As women arrived at the Amnesty HQ Auditorium, the excitement was palpable – this was the first time that professionals, supporters, funders, academics and practitioners had been given the opportunity to inspire each other and share their work, experiences and stories. So what did all these women have in common?
Their common goal – to improve the lives of women and girls across the UK. There was so much to learn and share. We had a great line-up of speakers, right through from policy-makers and shapers, to front-line staff and the women they’ve helped through the years. From all walks of life, they came to celebrate our 30 years of bringing justice, equality and hope into the lives of our most vulnerable women.
Each and every one of the speakers created a rich tapestry of stories, knowledge, research and insight. Diana Barran of SafeLives highlighted the need for work on the ground to be reflected in government practice. We were reminded that despite all the hard graft, it’s still a harsh fact that two women are killed by a partner or ex-partner each week in the UK. She is collaborating to create a ‘common sense plan’ to reach couples and young men to keep women safe. Baroness Lola Young is chairing AGENDA for Women and Girls to break gender inequality and influence our policy makers. Her aim? To create services that empower women and girls because emotional health is at risk and lives are in danger of being traumatised: ‘it’s a travesty that there are 11,000 currently in hostels here in the UK.’ She really inspired the audience to keep focussed on enabling women most at risk to reach their potential. Lady Edwina Grosvenor told us all about how she is making sure that the successful model created by Dr Stephanie Covington is now being adopted by women's prisons. She has been training every strata of our criminal justice system to understand the effects of trauma.
Catherine Mayer told the story of how she (accidentally) set up the Women’s Equality Party to represent 51% of our population.
Our own Beth Hughes, Manager of our Residential Women’s Services gave an impassioned appeal for everyone to understand that ‘the war on drugs is a war on behalf of traumatised people.’ She talked about the effects of trauma and how she gives her women in our specialist women’s rehab unit HOPE. Her vision is that no woman is ever defined by her past. She wants to empower each and every woman to believe in herself and make a fresh start. Niki Gould, the manager of our Women’s Centre in Gloucester, goes into Eastwood Park Prison to support women who have lost everything. Many have been abused in childhood, got into abusive relationships and then used drugs to block the pain. They are trapped in the revolving door of prison. They are isolated and excluded from society. She works with probation to give holistic through-the-gate support to enable her women to turn their lives around, Re-Uniting them with their families. Our Gloucester Women’s Centre gives them a safe space to make friends, to re-frame their identity and to go on to help other women do the same. Kirsty Tate told us how pioneered a sex worker outreach project on the streets of Gloucester.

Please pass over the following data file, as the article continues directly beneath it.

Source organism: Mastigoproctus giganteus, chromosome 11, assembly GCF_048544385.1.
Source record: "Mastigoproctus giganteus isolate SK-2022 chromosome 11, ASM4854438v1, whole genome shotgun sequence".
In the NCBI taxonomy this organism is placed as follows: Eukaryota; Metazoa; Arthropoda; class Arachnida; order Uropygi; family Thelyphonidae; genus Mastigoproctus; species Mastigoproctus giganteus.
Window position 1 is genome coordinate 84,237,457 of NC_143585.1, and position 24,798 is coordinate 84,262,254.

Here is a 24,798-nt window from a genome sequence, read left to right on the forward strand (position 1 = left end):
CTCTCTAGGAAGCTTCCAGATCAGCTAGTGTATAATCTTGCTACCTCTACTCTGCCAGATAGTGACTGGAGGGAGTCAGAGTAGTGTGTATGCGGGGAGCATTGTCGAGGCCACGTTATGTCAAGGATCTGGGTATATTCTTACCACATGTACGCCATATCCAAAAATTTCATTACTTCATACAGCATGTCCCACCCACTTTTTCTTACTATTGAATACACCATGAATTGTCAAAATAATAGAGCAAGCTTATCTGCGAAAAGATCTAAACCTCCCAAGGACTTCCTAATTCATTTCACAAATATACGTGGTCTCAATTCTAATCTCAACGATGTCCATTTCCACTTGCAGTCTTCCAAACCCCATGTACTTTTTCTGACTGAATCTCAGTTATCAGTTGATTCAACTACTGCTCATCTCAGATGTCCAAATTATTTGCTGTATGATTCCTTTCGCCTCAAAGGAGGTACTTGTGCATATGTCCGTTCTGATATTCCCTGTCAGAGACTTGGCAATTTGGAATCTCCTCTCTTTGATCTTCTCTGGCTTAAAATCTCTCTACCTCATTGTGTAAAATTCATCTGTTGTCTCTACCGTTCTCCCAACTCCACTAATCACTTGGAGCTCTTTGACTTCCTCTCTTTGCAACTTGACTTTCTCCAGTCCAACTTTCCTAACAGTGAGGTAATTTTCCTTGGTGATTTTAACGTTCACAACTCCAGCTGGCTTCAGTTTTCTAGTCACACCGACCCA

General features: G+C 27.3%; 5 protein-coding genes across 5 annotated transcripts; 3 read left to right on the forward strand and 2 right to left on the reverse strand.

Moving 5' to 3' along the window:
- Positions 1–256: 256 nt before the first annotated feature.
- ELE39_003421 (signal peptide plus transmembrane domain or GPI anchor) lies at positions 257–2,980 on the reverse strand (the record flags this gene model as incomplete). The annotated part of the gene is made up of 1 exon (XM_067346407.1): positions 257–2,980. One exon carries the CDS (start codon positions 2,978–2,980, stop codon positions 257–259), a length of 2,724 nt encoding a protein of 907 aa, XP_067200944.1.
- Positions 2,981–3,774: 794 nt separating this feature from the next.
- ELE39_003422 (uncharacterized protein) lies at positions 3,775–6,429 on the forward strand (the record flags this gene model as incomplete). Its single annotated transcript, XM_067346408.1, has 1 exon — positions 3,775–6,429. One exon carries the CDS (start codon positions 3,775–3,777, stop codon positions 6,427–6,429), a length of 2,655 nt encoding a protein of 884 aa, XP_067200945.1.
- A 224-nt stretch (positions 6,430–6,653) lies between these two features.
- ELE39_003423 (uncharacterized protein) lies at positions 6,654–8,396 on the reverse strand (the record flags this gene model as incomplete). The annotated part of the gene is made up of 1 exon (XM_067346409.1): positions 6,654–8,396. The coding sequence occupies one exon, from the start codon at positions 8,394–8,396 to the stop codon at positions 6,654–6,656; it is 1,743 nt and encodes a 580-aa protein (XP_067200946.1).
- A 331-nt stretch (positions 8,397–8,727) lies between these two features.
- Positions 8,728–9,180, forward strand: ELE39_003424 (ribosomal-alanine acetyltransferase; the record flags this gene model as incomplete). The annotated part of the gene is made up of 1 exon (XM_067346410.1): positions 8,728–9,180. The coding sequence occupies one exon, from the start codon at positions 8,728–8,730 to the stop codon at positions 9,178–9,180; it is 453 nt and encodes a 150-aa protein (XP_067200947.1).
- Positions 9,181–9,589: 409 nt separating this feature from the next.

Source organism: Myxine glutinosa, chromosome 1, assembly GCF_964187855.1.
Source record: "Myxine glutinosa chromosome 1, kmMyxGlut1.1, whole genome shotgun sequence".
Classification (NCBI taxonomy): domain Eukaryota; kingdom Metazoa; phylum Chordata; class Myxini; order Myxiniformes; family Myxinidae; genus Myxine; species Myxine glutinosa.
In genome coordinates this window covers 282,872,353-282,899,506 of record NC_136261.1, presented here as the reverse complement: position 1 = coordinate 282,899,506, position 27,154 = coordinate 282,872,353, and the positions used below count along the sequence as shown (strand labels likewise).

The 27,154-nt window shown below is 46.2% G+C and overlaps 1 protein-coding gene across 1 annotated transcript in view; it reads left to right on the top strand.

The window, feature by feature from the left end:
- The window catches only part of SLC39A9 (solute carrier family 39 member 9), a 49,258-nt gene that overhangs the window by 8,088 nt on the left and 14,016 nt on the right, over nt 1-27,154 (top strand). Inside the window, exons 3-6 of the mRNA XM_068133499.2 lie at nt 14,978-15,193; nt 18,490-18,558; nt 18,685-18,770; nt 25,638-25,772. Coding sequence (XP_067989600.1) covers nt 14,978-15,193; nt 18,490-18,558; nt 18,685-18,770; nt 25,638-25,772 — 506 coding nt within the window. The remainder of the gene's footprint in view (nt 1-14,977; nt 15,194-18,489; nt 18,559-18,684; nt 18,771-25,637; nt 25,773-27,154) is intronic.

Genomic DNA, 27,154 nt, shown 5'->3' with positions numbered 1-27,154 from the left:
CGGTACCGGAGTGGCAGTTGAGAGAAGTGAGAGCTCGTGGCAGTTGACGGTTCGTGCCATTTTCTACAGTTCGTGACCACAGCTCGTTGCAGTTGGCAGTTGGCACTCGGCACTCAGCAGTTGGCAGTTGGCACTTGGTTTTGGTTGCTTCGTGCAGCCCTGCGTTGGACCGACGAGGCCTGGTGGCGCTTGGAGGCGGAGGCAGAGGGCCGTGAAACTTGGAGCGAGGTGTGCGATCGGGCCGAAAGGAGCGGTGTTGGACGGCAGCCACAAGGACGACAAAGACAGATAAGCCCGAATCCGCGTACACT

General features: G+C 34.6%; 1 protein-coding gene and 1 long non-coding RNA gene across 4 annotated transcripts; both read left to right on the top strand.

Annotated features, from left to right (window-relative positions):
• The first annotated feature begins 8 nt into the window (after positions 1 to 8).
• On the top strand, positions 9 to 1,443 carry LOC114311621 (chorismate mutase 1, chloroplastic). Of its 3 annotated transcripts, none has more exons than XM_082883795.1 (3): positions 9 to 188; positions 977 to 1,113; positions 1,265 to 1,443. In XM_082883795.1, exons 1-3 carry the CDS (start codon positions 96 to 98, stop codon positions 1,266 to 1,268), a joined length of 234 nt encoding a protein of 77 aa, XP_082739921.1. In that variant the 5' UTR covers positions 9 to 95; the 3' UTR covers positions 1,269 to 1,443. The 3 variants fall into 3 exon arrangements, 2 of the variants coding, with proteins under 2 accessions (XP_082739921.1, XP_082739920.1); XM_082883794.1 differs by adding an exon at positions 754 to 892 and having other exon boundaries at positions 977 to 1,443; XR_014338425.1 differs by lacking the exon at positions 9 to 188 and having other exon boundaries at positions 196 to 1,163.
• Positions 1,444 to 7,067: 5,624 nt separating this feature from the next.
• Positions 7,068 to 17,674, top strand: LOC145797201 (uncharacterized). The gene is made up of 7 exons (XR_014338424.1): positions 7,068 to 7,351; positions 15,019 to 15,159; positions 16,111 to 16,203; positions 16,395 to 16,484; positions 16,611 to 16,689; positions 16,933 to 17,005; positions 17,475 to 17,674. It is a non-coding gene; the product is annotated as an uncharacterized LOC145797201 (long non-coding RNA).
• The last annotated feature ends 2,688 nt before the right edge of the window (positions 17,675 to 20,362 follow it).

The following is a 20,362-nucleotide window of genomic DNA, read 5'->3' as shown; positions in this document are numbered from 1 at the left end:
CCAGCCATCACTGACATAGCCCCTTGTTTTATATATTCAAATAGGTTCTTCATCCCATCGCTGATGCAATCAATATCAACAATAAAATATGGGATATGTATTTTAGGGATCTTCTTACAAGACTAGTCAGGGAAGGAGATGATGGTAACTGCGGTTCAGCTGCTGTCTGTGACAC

The penultimate part of the day came when the audience heard Women’s Voices, a BIG THANK YOU from all the women who have turned their lives around as a result of coming through the door of The Nelson Trust.
The passion of all the speakers and delegates was contagious. The inspiration and motivation to continue making a difference came from some of the stories from the women we’ve helped through the years. Despite the reduction in funding for this sector, everyone went away with renewed motivation to bring hope into the lives of even more women. There was overwhelming consensus that we need more women’s centres here in the UK, more safe spaces where women can re-build their lives, supporting and caring for each other. Here’s some of the feedback from our delegates:
I commend all the women who presented for all the incredible work they are doing with such love, care and passion.
Wonderful to join so many passionate women. Also, to learn about their projects and research.
An opportunity to network and continue to make links that will assist in holistically supporting women.
Listening to inspirational and powerful stories was extremely interesting and valuable. Thank you for sharing.
I have learnt a lot about both organisations, trauma-informed care and the positive impact on women’s lives.
This will help me to provide information which may lead to positive changes to women.
Really good to get perspectives on both the national level influencing work and local service delivery.
It’s been really empowering to hear about the persistence and inspirational work being undertaken in the field – wholly motivating.
Great day. Very inspiring.